'Little Rock 9' Member Says Public School Segregation Exists
On Sept. 25, 1957, nine black students -- later referred to as the "Little Rock Nine" -- tried to enter Central High School in Little Rock, Arkansas. Fifty years after one of the most famous school de
Originally aired on November 13, 2007
Tom Fudge: Fifty years ago, nine black high school students attended classes at Central High School in Little Rock, Arkansas. The students were called the “Little Rock Nine,” and their story is one of the seminal tales of the American Civil Rights movement. Prior to September 1957, the Little Rock school district created a plan to integrate its schools. They did it to be in compliance with the new law of the land, established by the court decision in Brown v. Board of Education . But protests by white city residents prompted then-Arkansas Governor Orval Faubus to send in his National Guard to keep the black students out.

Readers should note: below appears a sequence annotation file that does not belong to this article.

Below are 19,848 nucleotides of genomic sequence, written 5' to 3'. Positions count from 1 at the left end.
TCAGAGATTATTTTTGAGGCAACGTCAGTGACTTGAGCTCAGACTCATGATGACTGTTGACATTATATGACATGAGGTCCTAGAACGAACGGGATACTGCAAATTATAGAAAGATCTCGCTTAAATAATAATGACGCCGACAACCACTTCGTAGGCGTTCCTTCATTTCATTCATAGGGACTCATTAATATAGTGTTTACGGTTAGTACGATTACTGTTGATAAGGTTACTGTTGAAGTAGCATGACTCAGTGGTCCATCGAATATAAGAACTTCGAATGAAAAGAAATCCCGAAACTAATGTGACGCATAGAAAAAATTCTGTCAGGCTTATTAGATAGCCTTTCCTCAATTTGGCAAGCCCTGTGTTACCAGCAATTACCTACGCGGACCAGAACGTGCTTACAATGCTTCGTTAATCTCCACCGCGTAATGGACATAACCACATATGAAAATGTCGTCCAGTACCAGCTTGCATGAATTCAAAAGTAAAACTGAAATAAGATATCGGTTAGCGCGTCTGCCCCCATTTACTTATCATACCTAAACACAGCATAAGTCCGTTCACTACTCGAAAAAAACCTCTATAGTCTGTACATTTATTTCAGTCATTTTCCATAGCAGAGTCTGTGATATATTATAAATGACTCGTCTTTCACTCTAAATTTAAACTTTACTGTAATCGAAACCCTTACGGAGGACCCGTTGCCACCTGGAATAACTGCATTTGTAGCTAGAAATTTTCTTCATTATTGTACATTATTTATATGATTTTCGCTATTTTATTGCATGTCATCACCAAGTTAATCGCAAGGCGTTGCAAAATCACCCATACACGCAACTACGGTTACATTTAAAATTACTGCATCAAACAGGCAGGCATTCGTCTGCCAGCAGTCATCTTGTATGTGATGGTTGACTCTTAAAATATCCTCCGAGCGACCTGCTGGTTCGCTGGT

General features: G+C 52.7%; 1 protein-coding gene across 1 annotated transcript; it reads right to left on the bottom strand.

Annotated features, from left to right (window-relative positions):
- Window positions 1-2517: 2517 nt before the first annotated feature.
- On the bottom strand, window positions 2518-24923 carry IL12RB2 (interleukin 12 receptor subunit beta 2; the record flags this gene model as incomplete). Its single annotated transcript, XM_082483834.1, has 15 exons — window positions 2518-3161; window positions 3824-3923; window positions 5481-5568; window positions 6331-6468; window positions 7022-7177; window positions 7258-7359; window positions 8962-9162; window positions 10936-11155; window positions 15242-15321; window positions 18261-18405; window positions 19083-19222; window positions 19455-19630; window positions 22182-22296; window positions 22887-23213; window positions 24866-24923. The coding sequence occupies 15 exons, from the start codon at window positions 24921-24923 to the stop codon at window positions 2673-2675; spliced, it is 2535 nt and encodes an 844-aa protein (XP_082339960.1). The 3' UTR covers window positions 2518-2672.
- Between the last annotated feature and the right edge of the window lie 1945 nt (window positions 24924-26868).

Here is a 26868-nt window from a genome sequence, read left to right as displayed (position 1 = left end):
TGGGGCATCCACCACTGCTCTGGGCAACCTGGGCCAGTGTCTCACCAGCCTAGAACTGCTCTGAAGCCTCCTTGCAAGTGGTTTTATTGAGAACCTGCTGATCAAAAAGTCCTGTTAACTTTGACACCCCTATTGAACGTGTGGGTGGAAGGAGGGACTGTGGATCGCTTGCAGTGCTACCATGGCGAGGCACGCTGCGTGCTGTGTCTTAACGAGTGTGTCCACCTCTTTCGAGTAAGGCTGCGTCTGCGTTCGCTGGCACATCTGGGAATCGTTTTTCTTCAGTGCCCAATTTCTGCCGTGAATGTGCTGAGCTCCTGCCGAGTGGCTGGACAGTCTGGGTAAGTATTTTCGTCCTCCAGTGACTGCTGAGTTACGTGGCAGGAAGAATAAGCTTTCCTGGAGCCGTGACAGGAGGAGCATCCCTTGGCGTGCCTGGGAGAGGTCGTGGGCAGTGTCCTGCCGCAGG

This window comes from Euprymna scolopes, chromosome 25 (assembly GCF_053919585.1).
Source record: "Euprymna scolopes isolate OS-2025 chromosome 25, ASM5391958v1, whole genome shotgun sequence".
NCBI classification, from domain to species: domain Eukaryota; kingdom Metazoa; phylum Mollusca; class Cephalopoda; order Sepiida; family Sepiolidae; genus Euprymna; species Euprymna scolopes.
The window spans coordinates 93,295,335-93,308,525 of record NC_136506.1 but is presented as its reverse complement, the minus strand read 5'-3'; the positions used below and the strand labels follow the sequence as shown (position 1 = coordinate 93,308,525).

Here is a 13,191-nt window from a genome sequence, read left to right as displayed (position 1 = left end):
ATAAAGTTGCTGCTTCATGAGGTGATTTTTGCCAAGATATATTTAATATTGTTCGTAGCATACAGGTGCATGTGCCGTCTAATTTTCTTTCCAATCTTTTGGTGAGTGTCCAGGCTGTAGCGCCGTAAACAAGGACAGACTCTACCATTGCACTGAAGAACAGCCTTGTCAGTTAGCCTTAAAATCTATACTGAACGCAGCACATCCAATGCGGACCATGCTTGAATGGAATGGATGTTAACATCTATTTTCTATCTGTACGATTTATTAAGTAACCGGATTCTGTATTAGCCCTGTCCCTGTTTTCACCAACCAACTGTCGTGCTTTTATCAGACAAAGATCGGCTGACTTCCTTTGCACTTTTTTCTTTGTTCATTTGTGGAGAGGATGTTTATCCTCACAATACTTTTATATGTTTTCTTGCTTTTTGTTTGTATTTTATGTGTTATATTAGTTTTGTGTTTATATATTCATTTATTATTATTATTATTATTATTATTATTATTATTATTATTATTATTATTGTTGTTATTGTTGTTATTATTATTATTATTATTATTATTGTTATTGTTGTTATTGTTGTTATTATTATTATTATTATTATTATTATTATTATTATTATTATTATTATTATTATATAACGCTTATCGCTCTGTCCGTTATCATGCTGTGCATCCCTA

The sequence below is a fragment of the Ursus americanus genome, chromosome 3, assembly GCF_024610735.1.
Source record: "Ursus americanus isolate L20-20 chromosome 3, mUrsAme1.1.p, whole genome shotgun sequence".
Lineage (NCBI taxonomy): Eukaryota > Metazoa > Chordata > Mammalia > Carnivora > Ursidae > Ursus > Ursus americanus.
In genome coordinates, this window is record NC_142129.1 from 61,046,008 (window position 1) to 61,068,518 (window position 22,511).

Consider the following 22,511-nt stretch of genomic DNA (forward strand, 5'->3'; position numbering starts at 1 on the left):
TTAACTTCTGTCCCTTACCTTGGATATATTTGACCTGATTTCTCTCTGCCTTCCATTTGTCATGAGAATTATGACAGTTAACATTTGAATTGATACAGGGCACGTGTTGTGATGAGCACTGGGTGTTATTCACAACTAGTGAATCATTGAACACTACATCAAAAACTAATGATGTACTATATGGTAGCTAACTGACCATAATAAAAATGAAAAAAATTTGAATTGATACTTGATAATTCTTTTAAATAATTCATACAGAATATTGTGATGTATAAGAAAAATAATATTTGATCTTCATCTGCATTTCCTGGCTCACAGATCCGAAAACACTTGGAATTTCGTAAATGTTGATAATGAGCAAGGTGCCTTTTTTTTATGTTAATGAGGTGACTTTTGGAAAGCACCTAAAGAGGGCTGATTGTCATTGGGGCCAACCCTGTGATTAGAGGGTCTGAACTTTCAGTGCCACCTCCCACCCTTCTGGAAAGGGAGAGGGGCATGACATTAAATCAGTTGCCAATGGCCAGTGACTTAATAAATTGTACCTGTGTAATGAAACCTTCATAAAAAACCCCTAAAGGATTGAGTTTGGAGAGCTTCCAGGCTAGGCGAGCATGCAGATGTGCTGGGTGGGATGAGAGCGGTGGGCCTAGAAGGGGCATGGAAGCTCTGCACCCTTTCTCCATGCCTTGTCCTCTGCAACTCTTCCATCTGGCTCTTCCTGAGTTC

By the end of September of that year, President Dwight D. Eisenhower would order the U.S. Army's 101st Airborne Division to go to Little Rock to enforce the integration of Central High School . That wasn't the end of it for the Little Rock Nine who suffered discrimination and the taunts of the white schoolmates throughout the year. And, as we now know, the prohibition of legal segregation hasn't prevented de facto segregation from being a problem in today's America.
Yet the Little Rock Nine remains heroes in the struggle for equality.